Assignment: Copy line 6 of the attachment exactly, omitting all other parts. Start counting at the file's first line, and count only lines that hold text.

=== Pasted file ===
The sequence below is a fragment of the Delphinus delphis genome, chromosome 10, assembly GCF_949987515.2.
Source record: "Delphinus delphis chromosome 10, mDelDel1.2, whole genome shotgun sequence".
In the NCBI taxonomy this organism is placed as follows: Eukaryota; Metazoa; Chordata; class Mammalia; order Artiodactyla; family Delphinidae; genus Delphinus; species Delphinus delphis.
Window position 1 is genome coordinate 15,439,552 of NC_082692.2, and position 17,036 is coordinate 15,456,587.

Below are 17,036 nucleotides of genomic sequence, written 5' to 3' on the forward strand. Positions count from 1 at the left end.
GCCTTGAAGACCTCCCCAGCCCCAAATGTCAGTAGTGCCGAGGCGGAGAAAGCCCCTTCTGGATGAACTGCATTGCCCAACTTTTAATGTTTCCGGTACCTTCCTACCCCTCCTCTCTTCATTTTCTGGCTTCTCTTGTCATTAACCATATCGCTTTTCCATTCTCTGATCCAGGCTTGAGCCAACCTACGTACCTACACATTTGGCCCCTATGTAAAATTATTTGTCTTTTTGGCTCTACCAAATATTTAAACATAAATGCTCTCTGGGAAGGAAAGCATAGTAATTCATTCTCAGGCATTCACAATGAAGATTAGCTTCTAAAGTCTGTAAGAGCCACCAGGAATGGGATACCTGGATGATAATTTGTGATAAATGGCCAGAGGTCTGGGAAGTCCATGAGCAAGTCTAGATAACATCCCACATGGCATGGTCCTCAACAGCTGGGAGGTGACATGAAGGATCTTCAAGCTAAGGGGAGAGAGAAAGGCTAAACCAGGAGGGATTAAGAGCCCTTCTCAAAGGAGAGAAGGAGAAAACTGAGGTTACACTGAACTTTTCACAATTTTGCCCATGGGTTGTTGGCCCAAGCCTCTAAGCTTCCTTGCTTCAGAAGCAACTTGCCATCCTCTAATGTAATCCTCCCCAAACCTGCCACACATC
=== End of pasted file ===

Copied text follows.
GCCTTGAAGACCTCCCCAGCCCCAAATGTCAGTAGTGCCGAGGCGGAGAAAGCCCCTTCTGGATGAACTGCATTGCCCAACTTTTAATGTTTCCGGTACCTTCCTACCCCTCCTCTCTTCATTTTCTGGCTTCTCTTGTCATTAACCATATCGCTTTTCCATTCTCTGATCCAGGCTTGAGCCAACCTACGTACCTACACATTTGGCCCCTATGTAAAATTATTTGTCTTTTTGGCTCTACCAAATATTTAAACATAAATGCTCTCTGGGAAGGAAAGCATAGTAATTCATTCTCAGGCATTCACAATGAAGATTAGCTTCTAAAGTCTGTAAGAGCCACCAGGAATGGGATACCTGGATGATAATTTGTGATAAATGGCCAGAGGTCTGGGAAGTCCATGAGCAAGTCTAGATAACATCCCACATGGCATGGTCCTCAACAGCTGGGAGGTGACATGAAGGATCTTCAAGCTAAGGGGAGAGAGAAAGGCTAAACCAGGAGGGATTAAGAGCCCTTCTCAAAGGAGAGAAGGAGAAAACTGAGGTTACACTGAACTTTTCACAATTTTGCCCATGGGTTGTTGGCCCAAGCCTCTAAGCTTCCTTGCTTCAGAAGCAACTTGCCATCCTCTAATGTAATCCTCCCCAAACCTGCCACACATC